It was March, 1960, and Eatonville resident, Mrs. Kenneth Trummert, was about to start one of the largest manhunts ever conducted in Washington.
The Dispatch reports that, “. . . she identified a stranger in the Eatonville area as Joseph Charles Self, 29, accused of slaying a Seattle taxicab driver, Ralph Gemmill, Jr., in Southern King County, Wednesday (March 16).”
Gemmill’s body had been found in an empty field on S. 369th Place near Military Road, with two bullet wounds.
“Mrs. Trummert noticed Self on the Mountain Highway on a trip in and out of Tacoma on Friday and was suspicious when the man attempted to hide his face from view. The third time she spotted the man was later Friday afternoon on the Scott Turner Road, where the Trummert home is located. She locked the car doors before stopping and she felt him trying to open the car door as he informed her he was attempting to get to Elbe. It was the last move that caused her to contact law officers.”
Deputy Sheriff Roy Lucksinger and Town Marshall Bill Smith went up and found “a fire at the Henry Nightengale place” as well as some coffee they assumed Self had made, but the man was nowhere around.
Search picks up
That night the Pirece County deputies kept a watch on Scott Turner road, and the next morning things really kicked into gear. The King
County Sheriff, Tim McCullough and a large group of officers arrived. “The King County sheriff, his crew and Smith were deputized en masse at about 7:30 Saturday morning by a Pierce County sergeant.” They were joined by off-duty police officers from Tacoma, Puyallup, Sumner and other surrounding towns.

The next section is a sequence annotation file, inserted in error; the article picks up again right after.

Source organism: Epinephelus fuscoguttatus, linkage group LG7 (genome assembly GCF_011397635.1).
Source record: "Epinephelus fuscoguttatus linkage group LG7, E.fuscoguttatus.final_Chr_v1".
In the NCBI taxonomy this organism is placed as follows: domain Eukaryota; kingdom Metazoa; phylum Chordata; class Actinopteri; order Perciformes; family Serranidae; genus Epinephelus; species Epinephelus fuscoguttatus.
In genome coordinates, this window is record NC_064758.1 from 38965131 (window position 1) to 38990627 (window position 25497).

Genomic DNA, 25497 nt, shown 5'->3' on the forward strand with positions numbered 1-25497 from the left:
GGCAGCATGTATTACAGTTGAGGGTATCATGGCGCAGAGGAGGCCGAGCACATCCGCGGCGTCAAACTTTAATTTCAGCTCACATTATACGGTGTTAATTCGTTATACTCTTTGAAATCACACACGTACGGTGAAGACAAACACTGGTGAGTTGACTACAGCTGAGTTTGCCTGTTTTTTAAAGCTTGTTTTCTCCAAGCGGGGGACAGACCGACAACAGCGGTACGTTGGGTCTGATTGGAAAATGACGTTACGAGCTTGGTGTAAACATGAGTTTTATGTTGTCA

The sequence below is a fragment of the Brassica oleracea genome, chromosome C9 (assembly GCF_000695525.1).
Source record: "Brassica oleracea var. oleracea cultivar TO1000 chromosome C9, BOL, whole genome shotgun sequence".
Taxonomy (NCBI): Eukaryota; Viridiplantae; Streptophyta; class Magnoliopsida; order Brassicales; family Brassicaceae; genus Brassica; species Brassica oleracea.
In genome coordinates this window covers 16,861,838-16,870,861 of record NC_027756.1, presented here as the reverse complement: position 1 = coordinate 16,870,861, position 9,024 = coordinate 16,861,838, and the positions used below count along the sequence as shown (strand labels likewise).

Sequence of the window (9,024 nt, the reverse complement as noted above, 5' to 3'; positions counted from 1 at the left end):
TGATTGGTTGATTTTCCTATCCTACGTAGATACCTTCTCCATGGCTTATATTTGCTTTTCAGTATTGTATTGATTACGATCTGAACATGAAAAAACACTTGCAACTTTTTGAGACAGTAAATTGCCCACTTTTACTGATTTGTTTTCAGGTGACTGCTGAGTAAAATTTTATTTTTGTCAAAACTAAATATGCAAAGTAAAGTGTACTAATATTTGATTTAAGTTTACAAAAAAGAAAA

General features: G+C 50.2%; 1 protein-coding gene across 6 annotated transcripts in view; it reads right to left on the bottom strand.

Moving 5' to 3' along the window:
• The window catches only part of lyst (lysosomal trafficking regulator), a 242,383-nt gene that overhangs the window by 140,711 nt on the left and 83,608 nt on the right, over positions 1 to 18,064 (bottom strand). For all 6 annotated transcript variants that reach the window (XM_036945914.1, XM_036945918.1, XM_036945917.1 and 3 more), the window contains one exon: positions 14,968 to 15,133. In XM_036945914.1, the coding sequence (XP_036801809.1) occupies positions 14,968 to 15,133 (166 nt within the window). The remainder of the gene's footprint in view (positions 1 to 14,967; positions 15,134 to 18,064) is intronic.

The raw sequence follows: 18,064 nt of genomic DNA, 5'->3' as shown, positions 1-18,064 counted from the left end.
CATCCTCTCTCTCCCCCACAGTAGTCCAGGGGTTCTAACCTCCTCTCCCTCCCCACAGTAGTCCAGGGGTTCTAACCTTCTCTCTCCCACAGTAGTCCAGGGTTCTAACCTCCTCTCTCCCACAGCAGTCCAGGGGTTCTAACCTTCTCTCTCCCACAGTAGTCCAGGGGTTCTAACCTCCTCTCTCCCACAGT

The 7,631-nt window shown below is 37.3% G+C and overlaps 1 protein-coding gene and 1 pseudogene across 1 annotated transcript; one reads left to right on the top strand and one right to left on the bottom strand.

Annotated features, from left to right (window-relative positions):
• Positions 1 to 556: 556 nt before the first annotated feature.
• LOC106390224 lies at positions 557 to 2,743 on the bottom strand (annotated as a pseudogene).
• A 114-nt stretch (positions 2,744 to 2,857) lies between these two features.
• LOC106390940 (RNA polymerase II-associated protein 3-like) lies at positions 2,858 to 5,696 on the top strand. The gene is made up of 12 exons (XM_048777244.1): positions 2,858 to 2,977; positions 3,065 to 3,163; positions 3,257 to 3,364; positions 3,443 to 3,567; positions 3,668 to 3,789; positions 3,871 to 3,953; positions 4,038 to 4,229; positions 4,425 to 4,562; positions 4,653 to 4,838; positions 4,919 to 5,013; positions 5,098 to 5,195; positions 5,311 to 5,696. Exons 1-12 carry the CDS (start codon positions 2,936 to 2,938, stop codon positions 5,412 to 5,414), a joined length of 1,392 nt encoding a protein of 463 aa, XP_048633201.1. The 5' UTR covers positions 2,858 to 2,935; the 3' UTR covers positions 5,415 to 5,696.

When a report came in that a couple of rifles, food and blankets were stolen from Sylvia Purdy’s place in Alder the enormous search team moved its efforts to the Alder area.
Self is Caught & Confesses
For three days Self eluded officers and on Sunday afternoon the Pierce County sheriff’s office got a call from Self. He said that if an unarmed officer came to the George Battle home in Alder he would surrender. Sheriff Stojack got to the home and found it locked, then drove out to the barn he found Self unshaven and unarmed.
Self confessed to the murder, but said he had only wanted to rob him. When Gemmill (the cabdriver) grabbed for his gun, it went off. The jury didn’t believe his story and found Self guilty of first-degree murder. He was hanged three years later at the Washington State Penitentiary in Walla Walla.
Quotes were taken from the Eatonville Dispatch.